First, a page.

|Titel||Zu den Tribosystemen von metallischen Dichtungen an Ölfeldrohren für Gasbohrungen: Theoretische-mathematische Einblicke und deren Einfluss auf kritische Ölfeldaktivitäten.|
|Autor||Oscar Grijalva Meza, Javier Holzmann Berdasco, Joachim Oppelt, Samuel Zulkhifly Sinaga|
|Infos zum Autor||MSc. Oscar Grijalva Meza
Wissenschaftlicher Mitarbeiter (OCTG Full Scale Testing - Premium Connections)
Institut für Erdöl-und Erdgastechnik, TU Clausthal
Agricolastraße 10, Raum H108
In modern oilfield operations, environmental protection play a critical role during the design of oil and gas wells. For the last, the concept of “Well Integrity” has become the standard in the industry and is guaranteed through the fluid tightness of tubulars used to isolate the producing wellbore from its environment. To achieve this, the use of Premium Threaded Connections, as known in the Industry, is recommended. Premium Connections consist of a specific, non-standard thread profile and a metallic seal in both pin nose and box seal areas. Fluid tightness is achieved when those 3 metallic seals abut and generate a certain amount of “contact pressure” while screwing both connection elements. In most applications a thread dope is used not only to lubricate the mating tubular elements, but also to serve as a “second seal” hindering the leakage of produced fluids. However, high make up torque levels generated while screwing the tubular elements can lead to the development of galling and wear phenomena along the metallic seal surface. Currently there are no standard values defining the exact amount of make-up torque necessary to achieve a minimum of gas sealability (contact pressure) which doesn´t damage the metallic seal (galling onset). By understanding the metallic seal surface and the lubricating layer as a tribosystem, it is possible to determine, or at least understand the tribological relationships impacting the performance of such specialty connectors. The present work discusses the impact that the coefficient of friction (CoF) has not only on the make-up torque needed to screw oilfield tubulars together, but also according to the characteristics of each tribosystem in function of the type of lubricant used. Wear phenomenon affecting the metallic seal surface in Premium Connections is also handled on this work and the corresponding non-Hertzian expressions dictating the development of contact pressure in elastic materials (e.g steel) are also derived in the context of wear. Galling prevention, as a specific manifestation of adhesive wear, is the most critical parameter considered during the design of a gas well using Premium connections with metallic seals; the modification of the lubrication regime existing at the contact area and the consequent surface damage after this has motivated several developments concerning phosphatizing technologies: the impact of such technologies in the development of oilfield activities in environmentally critical zones (e.g. North Sea) will be briefly discussed from the tribological point of view, putting emphasis on wear behavior and its impact in connection tightness for gas service.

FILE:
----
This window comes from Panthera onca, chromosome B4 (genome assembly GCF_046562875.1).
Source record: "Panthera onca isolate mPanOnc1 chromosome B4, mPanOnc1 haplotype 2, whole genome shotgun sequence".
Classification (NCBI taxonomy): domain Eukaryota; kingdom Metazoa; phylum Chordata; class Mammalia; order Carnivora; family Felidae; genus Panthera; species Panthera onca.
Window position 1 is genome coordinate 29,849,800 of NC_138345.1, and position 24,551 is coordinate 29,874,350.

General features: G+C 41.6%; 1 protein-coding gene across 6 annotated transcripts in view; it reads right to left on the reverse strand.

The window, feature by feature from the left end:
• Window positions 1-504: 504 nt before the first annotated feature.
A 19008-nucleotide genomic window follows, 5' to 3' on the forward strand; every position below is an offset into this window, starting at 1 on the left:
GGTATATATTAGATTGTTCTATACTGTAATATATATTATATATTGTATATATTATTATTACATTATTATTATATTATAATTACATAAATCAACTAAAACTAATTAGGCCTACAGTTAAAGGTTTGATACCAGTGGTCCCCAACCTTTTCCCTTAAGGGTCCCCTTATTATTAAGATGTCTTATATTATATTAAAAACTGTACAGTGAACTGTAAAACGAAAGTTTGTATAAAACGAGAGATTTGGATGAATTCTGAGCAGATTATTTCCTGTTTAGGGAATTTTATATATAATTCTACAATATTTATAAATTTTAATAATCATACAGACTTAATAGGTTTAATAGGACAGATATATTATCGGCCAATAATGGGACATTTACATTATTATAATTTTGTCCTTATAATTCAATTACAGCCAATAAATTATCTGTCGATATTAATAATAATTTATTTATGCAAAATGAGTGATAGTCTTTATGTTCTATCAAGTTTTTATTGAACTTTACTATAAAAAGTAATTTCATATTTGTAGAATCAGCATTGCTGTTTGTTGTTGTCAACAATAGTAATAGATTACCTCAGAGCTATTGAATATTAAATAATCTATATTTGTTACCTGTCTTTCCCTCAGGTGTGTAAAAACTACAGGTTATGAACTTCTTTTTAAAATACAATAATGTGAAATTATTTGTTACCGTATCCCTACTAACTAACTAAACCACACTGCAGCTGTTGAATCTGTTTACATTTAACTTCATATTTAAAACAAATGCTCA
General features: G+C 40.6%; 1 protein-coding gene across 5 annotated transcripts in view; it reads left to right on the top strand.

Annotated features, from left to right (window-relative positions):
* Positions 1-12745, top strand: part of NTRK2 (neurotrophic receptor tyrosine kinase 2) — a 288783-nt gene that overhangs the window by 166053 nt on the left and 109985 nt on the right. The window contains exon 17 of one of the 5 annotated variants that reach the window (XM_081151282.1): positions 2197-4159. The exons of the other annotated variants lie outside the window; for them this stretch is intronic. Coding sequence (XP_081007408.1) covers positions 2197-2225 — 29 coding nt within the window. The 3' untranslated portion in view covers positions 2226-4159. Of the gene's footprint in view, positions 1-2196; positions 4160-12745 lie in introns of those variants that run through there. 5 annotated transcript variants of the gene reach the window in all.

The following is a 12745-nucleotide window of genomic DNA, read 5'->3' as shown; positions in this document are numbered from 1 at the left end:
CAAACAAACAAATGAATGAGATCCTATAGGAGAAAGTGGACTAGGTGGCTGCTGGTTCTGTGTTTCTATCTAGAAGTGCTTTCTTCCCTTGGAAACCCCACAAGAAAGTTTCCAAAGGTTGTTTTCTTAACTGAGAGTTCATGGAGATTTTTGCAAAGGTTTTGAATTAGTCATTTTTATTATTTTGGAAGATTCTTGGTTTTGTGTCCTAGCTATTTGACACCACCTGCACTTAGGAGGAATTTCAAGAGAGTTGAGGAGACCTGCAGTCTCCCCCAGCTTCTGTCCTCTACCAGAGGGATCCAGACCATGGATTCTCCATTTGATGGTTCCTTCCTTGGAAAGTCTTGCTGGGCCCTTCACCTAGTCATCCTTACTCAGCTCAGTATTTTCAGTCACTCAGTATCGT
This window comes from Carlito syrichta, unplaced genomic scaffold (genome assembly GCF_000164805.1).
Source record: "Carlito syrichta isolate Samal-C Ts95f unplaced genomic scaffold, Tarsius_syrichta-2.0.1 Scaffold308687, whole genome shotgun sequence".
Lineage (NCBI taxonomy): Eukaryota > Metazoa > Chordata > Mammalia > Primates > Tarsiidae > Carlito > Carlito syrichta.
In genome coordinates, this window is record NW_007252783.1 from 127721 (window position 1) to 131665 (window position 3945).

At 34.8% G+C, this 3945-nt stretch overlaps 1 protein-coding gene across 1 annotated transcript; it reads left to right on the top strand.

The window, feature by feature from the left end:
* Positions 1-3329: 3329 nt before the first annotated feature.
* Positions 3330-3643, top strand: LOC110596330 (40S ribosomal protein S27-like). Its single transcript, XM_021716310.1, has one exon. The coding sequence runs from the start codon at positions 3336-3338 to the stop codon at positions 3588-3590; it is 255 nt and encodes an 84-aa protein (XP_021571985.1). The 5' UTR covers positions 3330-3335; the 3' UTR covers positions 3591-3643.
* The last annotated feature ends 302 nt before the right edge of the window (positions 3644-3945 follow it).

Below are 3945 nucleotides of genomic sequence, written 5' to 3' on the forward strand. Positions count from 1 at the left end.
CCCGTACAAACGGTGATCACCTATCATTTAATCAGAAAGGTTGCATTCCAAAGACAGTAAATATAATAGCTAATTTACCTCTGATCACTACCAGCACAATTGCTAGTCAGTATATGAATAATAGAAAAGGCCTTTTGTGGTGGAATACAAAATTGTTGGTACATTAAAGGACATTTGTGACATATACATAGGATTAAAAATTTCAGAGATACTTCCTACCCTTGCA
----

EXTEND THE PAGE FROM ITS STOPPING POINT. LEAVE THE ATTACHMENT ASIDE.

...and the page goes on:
Environmental protection plays a central role in current Oil & Gas operations. For this, Premium Connections for casing tubulars installed in gas wells account for total isolation of the produced hydrocarbons from the reservoir to the surface, thus hindering possible leakage paths and hence pollution or catastrophic incidents. Premium Connections feature metallic seals which get energized during the screwing of the connection and the use of oil-based thread dopes contributes to both lubrication and galling prevention while doing this. Concerning this, galling resistance and a uniform contact pressure distribution account for the integrity of the connection; however both factors are paradoxically not well understood yet. This paper aims to throw light to the relevance of the elements comprising the tribosystem of Premium casing connections in the context of current critical E&P operations while, at the same time, the mechanical preconditions impacting their corresponding triboelements are analyzed from a mathematical and empirical perspective. For this, the relationship between the coefficient of friction, applied make up torque and the Non-Hertzian distribution of contact stresses at the metallic seal will be explained, as well as the impact of differences in their lubricating tribosystem will be assessed. The results of this introductory work will help future research work defining a quantitative ″galling window″ for Premium Connections, understanding it in terms of ponderated values for contact pressure giving a minimum of gas tightness and maximum sealing performance before the onset of adhesive wear (galling).